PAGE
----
How to Choose a Bathroom Vanity – Part 1: The Basics
You’ve been dreaming about remodeling that old, dated bath for ages, and you’re finally ready to take the plunge. Now comes the hard part: choosing finishes, fixtures, colors, and styles. You’ll have countless decisions to make along the way to a beautiful new bath; among the most important is choosing your bathroom vanity.
A vanity sets the tone and often stands as the centerpiece of a bathroom, but choosing the right one is much more than a matter of good looks.
Choosing your vanity early on can help simplify the process, and perhaps make it a little less costly. If you know the size and placement of your vanity sooner rather than later, it gives you more options, so you won’t have to settle for the only piece that fits. It also means that the vast universe of tile choices can be narrowed down to ones that harmonize with your chosen vanity.
What should you consider besides style? Let’s start with some of the more technical, practical points to think about. From there, you can browse our extensive catalog of vanity collections and find the model that is best for your project.
Location, Location, Location
Before you begin looking for the vanity of your dreams, decide exactly where it will sit. Unless you’re willing to redo the plumbing, the wisest course is probably to put the new vanity right where the old one was. If your vision of a new bath has the vanity elsewhere, you’ll likely need to bring in a plumbing professional.
The same goes for electrical outlets. Do you want to be able to plug in an electric razor or hair dryer near the vanity? Take note of existing outlets so you won’t choose a vanity that covers them. If you need additional outlets anyway, it’s wise to consult an electrician. Consider windows as well. Don’t plan on putting a vanity in front of a bathroom window if you want to mount a mirror or medicine cabinet above it. Avoiding these common planning errors will save you time and money.
The size of your new bathroom vanity should be a top consideration. For a small powder room or half-bath, you might want to choose one with a smaller footprint to help make the room seem more spacious. On the other hand, an expansive bath off the primary bedroom might be able to accommodate a wide, double-sink vanity.
If you want a vanity that’s bigger or smaller than the existing one, take good measurements of your space and use painter’s tape to help visualize how the piece will fit. Remember to account for the width, height, and depth. And don’t forget to make sure the bathroom door has enough clearance to open and close. If your measurements indicate a vanity may be difficult to clean around, think smaller. Luckily, our vanity collections are available in a variety of sizes.
Closets, Shelves, and Drawers
Think about your storage needs. Do you need a few large drawers for towels, or multiple small drawers to help keep bath accessories organized? How about open shelving? Do you want under-sink storage to hide cleaning products? All of the above? Remember, it’s always better to overestimate your storage needs.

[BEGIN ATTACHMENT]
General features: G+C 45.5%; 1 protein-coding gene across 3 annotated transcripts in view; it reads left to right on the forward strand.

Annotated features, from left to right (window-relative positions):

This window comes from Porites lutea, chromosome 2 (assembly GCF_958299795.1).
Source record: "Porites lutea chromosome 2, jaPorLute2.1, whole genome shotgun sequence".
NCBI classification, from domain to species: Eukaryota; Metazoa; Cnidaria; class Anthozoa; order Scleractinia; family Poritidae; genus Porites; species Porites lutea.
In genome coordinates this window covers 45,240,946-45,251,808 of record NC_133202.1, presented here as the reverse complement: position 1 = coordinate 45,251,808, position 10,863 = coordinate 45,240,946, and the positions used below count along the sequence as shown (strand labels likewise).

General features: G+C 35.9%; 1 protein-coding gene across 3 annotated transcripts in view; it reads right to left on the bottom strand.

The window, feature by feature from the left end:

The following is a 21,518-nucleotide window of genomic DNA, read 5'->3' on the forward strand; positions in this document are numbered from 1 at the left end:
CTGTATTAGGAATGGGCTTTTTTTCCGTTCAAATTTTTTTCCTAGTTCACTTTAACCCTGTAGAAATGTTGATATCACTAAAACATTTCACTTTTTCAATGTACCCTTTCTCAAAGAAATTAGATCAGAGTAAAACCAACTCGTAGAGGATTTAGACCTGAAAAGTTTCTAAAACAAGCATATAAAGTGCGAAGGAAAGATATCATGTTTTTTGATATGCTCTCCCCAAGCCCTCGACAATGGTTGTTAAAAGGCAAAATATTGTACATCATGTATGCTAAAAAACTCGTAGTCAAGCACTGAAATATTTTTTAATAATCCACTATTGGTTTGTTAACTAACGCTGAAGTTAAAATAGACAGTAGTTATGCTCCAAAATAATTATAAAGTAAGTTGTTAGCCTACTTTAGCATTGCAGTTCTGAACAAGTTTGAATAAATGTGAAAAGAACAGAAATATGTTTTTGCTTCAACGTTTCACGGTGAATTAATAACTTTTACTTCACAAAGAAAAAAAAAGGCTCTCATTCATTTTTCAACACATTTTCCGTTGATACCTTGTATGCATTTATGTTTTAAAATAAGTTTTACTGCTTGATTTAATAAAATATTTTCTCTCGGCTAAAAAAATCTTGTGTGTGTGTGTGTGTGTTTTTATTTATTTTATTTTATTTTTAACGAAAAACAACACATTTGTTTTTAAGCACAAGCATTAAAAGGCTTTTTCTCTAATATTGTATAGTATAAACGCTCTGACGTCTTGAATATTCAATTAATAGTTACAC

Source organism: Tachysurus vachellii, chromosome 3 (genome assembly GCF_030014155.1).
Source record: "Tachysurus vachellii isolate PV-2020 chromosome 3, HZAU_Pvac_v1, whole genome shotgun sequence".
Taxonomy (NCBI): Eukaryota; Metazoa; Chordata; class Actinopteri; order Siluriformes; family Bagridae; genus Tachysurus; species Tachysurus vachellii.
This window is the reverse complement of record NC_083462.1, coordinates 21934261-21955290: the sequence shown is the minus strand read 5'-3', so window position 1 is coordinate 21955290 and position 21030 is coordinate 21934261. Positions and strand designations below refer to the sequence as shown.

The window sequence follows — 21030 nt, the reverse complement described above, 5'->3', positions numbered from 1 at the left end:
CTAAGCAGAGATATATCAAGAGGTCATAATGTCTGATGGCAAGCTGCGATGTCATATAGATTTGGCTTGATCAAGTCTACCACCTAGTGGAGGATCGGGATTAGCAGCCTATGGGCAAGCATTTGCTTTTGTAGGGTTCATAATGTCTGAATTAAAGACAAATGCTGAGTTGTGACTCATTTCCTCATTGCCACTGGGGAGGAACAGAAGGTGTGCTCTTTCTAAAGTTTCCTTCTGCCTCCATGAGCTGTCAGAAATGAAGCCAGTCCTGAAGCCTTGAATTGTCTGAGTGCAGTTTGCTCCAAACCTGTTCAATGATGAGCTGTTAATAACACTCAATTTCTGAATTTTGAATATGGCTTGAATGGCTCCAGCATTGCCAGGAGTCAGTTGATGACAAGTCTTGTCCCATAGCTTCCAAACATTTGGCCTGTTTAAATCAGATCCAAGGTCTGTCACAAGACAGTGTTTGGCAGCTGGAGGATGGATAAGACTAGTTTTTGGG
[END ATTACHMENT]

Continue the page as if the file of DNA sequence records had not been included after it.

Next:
If you prefer closed storage, make sure to measure that drawers and doors have enough space to open fully without hitting a wall or some other bathroom feature. A door with a metal knob that touches a wall or glass shower door every time it opens could damage that surface over time. If you don’t have space for the storage you want in a vanity, don’t fret. A wall-mounted storage unit or stand-alone shelving can get the job done.
Taking note of these details will help you avoid headaches and once again, save time and money. The last thing you want in your dream bath is that one little thing you overlooked that drives you crazy but is too late to fix. Determining your storage needs will also help you to narrow down your vanity options.
Freestanding or Wall-Mounted?
Vanities can be installed one of two ways: freestanding or wall mounted. Freestanding vanities—you guessed it—stand on the floor against the wall. Options include the sleek Element, which stands on legs, making the floor and tile beneath it visible. Other freestanding vanities sit directly on the floor, such as the midcentury-inspired Marilyn. If you plan to do the installation yourself, a freestanding vanity is the easier option. Keep in mind that it should still be fastened to the wall for safety and stability.
Wall-mounted vanities—no surprise—are fixed to the wall. These pieces can be fully floating, like Alma, or supported by two decorative legs like our Classic collection. Wall-mounted vanities are trickier to install and may best be left to the pros or more experienced DIYers.
Now that you know the basics of choosing a vanity, you’re well on your way to choosing the one for you. Next is the fun part: considering the aesthetics, the style, look, feel, and level of luxury you’re after.
Part 2: The Details, coming soon.